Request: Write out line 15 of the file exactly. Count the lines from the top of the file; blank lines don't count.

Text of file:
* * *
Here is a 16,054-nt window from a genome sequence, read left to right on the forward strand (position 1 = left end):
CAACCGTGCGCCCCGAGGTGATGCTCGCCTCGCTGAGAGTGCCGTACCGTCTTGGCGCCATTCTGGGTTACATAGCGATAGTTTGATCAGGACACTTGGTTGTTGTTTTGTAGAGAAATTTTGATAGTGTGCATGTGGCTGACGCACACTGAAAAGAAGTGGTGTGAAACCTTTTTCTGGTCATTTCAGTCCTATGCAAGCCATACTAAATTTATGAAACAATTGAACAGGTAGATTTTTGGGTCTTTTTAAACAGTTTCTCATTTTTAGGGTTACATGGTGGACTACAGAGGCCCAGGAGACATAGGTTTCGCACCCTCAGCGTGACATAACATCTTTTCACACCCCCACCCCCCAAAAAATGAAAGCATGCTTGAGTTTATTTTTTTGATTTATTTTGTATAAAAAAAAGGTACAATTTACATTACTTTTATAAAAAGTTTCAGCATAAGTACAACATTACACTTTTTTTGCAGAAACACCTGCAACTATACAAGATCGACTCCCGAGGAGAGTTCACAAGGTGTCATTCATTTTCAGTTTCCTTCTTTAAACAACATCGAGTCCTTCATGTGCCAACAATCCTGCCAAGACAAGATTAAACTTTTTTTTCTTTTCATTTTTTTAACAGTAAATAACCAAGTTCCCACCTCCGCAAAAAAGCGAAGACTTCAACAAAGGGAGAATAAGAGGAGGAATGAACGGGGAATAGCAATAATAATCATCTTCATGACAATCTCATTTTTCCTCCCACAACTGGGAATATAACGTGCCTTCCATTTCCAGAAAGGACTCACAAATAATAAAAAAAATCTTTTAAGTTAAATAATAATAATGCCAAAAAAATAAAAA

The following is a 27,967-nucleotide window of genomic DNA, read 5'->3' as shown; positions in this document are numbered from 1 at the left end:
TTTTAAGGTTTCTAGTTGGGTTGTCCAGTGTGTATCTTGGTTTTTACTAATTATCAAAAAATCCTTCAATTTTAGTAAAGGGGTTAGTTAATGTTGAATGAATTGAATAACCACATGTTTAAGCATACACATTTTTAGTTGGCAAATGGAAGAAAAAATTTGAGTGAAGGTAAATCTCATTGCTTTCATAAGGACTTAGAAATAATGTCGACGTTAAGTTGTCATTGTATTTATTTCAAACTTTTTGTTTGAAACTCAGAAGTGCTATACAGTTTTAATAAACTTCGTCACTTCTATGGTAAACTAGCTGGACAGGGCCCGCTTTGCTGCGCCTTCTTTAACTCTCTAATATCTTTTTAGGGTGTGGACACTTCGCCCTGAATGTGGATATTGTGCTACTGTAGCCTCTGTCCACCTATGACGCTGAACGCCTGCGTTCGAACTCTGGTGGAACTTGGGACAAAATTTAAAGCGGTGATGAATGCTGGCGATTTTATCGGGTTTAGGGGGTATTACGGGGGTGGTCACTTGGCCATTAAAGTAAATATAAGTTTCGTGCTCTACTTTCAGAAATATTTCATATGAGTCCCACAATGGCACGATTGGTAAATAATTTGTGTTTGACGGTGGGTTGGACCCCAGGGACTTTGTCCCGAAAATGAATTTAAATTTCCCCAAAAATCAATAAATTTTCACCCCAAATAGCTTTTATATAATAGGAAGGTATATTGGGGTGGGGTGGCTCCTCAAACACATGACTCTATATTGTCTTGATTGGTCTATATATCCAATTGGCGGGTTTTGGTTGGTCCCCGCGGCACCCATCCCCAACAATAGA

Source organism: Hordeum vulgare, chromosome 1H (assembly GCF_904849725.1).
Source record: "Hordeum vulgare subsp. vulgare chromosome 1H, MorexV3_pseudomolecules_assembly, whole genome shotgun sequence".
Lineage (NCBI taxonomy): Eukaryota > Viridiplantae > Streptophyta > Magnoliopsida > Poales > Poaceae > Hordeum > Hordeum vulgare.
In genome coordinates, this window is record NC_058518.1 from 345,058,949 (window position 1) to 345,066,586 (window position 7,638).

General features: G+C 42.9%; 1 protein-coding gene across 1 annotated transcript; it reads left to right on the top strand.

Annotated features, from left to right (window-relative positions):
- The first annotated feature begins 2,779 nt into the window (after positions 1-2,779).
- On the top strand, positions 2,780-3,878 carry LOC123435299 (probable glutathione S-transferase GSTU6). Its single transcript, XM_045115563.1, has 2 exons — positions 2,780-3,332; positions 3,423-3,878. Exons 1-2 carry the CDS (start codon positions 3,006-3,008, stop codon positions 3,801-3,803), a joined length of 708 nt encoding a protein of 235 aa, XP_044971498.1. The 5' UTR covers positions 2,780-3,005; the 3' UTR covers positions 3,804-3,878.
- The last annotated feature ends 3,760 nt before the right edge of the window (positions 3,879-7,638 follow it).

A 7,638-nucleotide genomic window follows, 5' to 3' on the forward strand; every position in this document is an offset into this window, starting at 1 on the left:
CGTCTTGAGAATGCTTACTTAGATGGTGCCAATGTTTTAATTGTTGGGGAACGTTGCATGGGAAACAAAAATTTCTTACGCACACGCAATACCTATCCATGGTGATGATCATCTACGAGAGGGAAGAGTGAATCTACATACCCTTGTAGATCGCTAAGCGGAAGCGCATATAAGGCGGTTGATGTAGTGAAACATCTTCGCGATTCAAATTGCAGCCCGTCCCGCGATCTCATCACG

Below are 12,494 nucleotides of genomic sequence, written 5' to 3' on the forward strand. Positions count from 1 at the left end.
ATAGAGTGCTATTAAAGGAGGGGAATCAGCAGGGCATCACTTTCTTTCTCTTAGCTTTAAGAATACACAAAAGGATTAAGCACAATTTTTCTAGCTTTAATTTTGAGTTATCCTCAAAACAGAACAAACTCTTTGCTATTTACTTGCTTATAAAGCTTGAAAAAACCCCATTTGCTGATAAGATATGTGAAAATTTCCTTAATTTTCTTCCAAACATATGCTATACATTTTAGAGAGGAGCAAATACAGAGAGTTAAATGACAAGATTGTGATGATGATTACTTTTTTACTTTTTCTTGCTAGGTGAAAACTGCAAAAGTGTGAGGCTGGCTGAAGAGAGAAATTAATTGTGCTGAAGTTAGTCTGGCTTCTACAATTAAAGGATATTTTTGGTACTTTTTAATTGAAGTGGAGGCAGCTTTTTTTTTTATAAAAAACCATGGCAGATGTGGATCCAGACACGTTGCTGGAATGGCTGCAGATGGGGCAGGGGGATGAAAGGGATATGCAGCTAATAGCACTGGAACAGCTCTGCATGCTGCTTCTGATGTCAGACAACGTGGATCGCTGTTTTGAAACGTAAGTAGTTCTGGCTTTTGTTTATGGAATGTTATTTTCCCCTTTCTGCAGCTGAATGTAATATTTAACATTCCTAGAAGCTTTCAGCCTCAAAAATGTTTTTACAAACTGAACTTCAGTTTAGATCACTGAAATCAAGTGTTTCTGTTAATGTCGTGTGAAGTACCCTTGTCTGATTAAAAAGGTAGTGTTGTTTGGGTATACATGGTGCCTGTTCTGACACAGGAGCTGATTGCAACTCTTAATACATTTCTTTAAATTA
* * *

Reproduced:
CGTCTTGAGAATGCTTACTTAGATGGTGCCAATGTTTTAATTGTTGGGGAACGTTGCATGGGAAACAAAAATTTCTTACGCACACGCAATACCTATCCATGGTGATGATCATCTACGAGAGGGAAGAGTGAATCTACATACCCTTGTAGATCGCTAAGCGGAAGCGCATATAAGGCGGTTGATGTAGTGAAACATCTTCGCGATTCAAATTGCAGCCCGTCCCGCGATCTCATCACG